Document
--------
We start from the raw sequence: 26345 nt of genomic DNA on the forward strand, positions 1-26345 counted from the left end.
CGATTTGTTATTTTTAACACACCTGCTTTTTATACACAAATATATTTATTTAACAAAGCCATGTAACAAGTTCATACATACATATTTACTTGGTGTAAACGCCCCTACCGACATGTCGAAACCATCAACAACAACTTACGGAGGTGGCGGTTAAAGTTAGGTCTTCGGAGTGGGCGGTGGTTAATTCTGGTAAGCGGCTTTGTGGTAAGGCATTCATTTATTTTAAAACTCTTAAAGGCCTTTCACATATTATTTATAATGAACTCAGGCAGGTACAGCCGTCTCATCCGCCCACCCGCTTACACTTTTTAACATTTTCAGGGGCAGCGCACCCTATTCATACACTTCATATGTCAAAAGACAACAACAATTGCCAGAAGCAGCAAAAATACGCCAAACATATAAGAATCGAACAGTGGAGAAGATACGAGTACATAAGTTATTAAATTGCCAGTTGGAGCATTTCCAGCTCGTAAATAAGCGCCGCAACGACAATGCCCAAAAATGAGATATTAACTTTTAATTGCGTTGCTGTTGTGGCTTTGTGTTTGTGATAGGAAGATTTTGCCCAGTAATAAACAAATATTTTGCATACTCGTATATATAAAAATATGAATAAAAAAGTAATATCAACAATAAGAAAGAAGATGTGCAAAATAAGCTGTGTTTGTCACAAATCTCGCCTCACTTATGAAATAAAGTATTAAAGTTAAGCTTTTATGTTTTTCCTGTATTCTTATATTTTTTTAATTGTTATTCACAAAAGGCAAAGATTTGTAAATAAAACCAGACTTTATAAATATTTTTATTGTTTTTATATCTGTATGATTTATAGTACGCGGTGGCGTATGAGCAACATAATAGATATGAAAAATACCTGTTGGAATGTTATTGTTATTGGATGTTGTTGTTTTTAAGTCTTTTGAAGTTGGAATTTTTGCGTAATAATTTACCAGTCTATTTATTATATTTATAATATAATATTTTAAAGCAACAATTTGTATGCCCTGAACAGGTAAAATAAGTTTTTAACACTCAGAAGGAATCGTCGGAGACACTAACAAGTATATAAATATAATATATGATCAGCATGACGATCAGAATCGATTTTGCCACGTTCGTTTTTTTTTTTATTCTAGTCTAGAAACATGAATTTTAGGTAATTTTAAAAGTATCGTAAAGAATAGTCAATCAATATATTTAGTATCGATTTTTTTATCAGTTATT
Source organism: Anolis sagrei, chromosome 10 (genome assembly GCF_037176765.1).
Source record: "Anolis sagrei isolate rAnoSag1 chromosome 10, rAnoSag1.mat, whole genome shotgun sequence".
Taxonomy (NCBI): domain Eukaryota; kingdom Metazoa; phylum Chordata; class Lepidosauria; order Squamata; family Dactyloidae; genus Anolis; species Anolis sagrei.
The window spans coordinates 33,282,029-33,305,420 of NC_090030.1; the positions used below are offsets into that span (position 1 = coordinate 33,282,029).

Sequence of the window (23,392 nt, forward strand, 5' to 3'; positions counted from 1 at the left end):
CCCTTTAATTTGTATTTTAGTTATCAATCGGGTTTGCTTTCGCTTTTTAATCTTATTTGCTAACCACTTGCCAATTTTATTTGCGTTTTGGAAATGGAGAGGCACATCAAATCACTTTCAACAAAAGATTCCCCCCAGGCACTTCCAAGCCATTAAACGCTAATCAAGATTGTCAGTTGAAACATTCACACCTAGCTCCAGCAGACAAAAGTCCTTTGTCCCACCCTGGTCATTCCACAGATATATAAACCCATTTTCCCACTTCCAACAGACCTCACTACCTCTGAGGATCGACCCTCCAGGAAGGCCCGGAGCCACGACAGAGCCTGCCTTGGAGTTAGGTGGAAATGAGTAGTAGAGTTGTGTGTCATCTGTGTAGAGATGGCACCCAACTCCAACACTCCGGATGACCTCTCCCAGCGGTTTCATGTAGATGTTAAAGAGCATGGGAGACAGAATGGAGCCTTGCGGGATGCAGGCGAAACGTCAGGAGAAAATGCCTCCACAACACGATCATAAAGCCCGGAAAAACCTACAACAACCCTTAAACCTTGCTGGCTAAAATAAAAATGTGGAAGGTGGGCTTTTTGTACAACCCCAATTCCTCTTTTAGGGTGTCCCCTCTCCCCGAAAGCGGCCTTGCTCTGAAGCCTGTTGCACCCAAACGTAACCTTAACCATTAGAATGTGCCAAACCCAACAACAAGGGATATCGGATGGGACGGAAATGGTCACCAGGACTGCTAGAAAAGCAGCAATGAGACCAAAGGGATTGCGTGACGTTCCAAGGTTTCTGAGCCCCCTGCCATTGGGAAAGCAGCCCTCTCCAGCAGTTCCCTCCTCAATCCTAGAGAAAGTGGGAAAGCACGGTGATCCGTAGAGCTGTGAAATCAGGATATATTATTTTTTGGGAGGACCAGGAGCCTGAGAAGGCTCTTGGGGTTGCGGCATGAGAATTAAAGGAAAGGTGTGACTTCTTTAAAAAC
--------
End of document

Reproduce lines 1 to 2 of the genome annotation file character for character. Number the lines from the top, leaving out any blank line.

We start from the raw sequence: 26345 nt of genomic DNA on the forward strand, positions 1-26345 counted from the left end.
CGATTTGTTATTTTTAACACACCTGCTTTTTATACACAAATATATTTATTTAACAAAGCCATGTAACAAGTTCATACATACATATTTACTTGGTGTAAACGCCCCTACCGACATGTCGAAACCATCAACAACAACTTACGGAGGTGGCGGTTAAAGTTAGGTCTTCGGAGTGGGCGGTGGTTAATTCTGGTAAGCGGCTTTGTGGTAAGGCATTCATTTATTTTAAAACTCTTAAAGGCCTTTCACATATTATTTATAATGAACTCAGGCAGGTACAGCCGTCTCATCCGCCCACCCGCTTACACTTTTTAACATTTTCAGGGGCAGCGCACCCTATTCATACACTTCATATGTCAAAAGACAACAACAATTGCCAGAAGCAGCAAAAATACGCCAAACATATAAGAATCGAACAGTGGAGAAGATACGAGTACATAAGTTATTAAATTGCCAGTTGGAGCATTTCCAGCTCGTAAATAAGCGCCGCAACGACAATGCCCAAAAATGAGATATTAACTTTTAATTGCGTTGCTGTTGTGGCTTTGTGTTTGTGATAGGAAGATTTTGCCCAGTAATAAACAAATATTTTGCATACTCGTATATATAAAAATATGAATAAAAAAGTAATATCAACAATAAGAAAGAAGATGTGCAAAATAAGCTGTGTTTGTCACAAATCTCGCCTCACTTATGAAATAAAGTATTAAAGTTAAGCTTTTATGTTTTTCCTGTATTCTTATATTTTTTTAATTGTTATTCACAAAAGGCAAAGATTTGTAAATAAAACCAGACTTTATAAATATTTTTATTGTTTTTATATCTGTATGATTTATAGTACGCGGTGGCGTATGAGCAACATAATAGATATGAAAAATACCTGTTGGAATGTTATTGTTATTGGATGTTGTTGTTTTTAAGTCTTTTGAAGTTGGAATTTTTGCGTAATAATTTACCAGTCTATTTATTATATTTATAATATAATATTTTAAAGCAACAATTTGTATGCCCTGAACAGGTAAAATAAGTTTTTAACACTCAGAAGGAATCGTCGGAGACACTAACAAGTATATAAATATAATATATGATCAGCATGACGATCAGAATCGATTTTGCCACGTTCGTTTTTTTTTTTATTCTAGTCTAGAAACATGAATTTTAGGTAATTTTAAAAGTATCGTAAAGAATAGTCAATCAATATATTTAGTATCGATTTTTTTATCAGTTATT